Full disclosure.  I really struggle with being able to follow the wisdom provided in this quote.  I don’t disagree with it at all, I just have a harding time actually following it.  As a person that is deeply wired to be goal driven and future oriented I miss being in the current moment far too often.  Being present is hard.  It is easier to live in the future or get lost while revisiting the past. 

20 years ago someone told me that if I “spent all my effort focused on the goal I would miss out on the learning and joy that comes from the journey itself.”  This is so very true, and yet still so hard to do.  But to be present is where the future is created.  The moments we are in today are creating the future we want to have.  The moments can be magic…

 

Be water, my friend…

“Be like water making its way through cracks. Do not be assertive, but adjust to the object, and you shall find a way around or through it. If nothing within you stays rigid, outward things will disclose themselves. Empty your mind, be formless. Shapeless, like water. If you put water into a cup, it becomes the cup. You put water into a bottle and it becomes the bottle. You put it in a teapot, it becomes the teapot. Now, water can flow or it can crash. Be water, my friend.”

Bruce Lee

Over, under, around or through…  Water always adjusts to its environment. It’s too bad it isn’t as easy for us humans.  When I first read this quote I admit that I thought it was a cool one because it was Bruce Lee. But then I really started to think about each sentence and what it can mean from a life and leadership perspective.  The more I reflected, the more I realized that the wisdom expressed here is simply incredible.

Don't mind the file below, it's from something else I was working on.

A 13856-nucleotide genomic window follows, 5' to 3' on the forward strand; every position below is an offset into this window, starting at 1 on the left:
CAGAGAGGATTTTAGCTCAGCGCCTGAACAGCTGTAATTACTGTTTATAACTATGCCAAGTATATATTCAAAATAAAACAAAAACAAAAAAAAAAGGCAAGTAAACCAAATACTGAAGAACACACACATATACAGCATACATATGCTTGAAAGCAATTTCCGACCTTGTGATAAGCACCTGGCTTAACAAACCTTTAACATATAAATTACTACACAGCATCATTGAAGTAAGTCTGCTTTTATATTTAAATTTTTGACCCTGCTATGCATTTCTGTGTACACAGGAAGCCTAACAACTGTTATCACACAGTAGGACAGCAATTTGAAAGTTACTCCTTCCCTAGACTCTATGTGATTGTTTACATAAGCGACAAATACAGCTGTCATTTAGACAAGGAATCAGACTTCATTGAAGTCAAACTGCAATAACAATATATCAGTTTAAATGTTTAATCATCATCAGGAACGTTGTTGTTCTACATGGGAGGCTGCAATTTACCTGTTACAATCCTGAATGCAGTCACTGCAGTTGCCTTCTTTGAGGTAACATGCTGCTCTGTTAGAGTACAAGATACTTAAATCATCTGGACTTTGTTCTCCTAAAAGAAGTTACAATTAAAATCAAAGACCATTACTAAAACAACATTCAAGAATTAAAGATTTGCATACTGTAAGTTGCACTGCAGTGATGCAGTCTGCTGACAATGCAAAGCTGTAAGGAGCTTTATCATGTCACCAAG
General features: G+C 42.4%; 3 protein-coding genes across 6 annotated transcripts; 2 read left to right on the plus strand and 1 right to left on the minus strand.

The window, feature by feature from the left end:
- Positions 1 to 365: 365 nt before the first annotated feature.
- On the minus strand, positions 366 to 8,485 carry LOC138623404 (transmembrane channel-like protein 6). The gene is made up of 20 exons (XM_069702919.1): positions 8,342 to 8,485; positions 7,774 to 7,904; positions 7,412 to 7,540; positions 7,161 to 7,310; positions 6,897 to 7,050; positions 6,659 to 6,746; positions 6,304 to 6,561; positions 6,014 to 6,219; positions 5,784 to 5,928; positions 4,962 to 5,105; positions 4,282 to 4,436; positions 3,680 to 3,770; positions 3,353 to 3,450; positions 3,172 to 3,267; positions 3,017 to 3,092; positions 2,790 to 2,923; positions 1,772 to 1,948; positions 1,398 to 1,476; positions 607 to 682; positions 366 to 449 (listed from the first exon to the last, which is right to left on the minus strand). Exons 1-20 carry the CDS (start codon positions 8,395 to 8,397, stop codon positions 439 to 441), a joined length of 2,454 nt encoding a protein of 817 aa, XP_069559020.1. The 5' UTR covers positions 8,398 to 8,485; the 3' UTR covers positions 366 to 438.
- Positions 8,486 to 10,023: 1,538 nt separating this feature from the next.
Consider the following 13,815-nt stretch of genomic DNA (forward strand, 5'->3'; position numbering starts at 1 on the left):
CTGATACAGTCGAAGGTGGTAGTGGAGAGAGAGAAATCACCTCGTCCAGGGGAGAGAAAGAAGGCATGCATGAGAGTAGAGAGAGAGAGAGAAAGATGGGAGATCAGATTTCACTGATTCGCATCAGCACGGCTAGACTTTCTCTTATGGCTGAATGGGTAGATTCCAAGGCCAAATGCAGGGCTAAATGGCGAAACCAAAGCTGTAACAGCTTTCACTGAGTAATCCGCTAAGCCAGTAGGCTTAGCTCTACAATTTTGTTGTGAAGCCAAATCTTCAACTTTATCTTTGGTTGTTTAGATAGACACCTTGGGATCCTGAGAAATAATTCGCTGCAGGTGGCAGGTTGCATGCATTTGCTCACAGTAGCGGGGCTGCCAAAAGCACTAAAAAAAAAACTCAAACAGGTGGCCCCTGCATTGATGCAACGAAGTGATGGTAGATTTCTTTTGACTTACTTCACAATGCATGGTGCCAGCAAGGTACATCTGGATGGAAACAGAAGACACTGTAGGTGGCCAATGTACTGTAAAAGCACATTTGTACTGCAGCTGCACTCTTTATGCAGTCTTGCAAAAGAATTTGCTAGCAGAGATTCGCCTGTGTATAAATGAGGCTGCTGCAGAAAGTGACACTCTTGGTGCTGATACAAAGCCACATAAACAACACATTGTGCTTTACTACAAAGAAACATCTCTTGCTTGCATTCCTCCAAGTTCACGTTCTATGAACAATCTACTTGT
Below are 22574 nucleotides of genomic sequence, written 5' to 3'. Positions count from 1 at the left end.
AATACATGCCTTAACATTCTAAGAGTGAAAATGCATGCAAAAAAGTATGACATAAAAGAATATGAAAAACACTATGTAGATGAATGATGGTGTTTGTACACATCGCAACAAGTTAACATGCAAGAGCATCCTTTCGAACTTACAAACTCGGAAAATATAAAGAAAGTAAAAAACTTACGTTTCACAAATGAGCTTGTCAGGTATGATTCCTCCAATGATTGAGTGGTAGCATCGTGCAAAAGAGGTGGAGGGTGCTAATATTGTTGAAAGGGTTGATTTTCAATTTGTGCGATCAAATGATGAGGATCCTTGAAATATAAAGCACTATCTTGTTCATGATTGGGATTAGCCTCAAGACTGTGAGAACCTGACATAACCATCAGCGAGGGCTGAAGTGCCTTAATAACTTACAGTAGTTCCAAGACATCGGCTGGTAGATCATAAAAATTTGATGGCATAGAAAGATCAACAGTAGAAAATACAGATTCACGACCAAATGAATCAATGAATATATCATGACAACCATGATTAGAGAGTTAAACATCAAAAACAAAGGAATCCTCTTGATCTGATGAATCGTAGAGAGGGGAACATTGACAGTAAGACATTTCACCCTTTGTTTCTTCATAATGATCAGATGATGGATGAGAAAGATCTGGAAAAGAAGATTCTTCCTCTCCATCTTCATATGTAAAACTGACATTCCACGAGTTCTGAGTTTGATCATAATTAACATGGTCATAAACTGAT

How much time and energy do we waste trying to get the world to conform to us, to our wants and needs?  Why is it often so hard to sit back, surrender our ego and simply be as water? The learning and knowledge that dances just out of reach until we humble ourselves and adjust to the world and become aware of the outward things that disclose themselves to us. You can learn so much when you sit back and observe, when you take the time to “Empty your mind, be formless.”

The lesson I take today is just how important it is to just let go of your ego, be humble, be willing to adjust and learn and always flexible in your approach.  Look what grand things happen when the way of water is followed…

arizona canyon deserted geological

 

The power of taking action…

“I have been impressed with the urgency of doing. Knowing is not enough; we must apply. Being willing is not enough, we must do.”

Leonardo da Vinci

leonardo-vitruvian-man-bI have just finished a fascinating book titled “The Leading Brain” which delves into how our brain works and the reason why we make the decisions we do.  Understanding the neuroscience behind our behavior as humans and particularly as leaders is really really interesting and has given me much greater insight to my own behaviors and how to change them for the better.  

One of the things I learned was how precisely how powerful small habits can be and the science behind why breaking the big things down into reasonable and attainable actions creates long term and sustainable success.  I thought I used to do this fairly well but now  knowing the importance of “doing” as this quote from Leonardo points out, I recognize how critical these actions are to rewire your brain.  By breaking things down, starting with small actions, creating wins that give you brain the dopamine boost it craves you literally rewire your neural paths and reinforce the way you want your brain to work.  Incredible!  (yes, I recognize that I am a geek for this stuff…)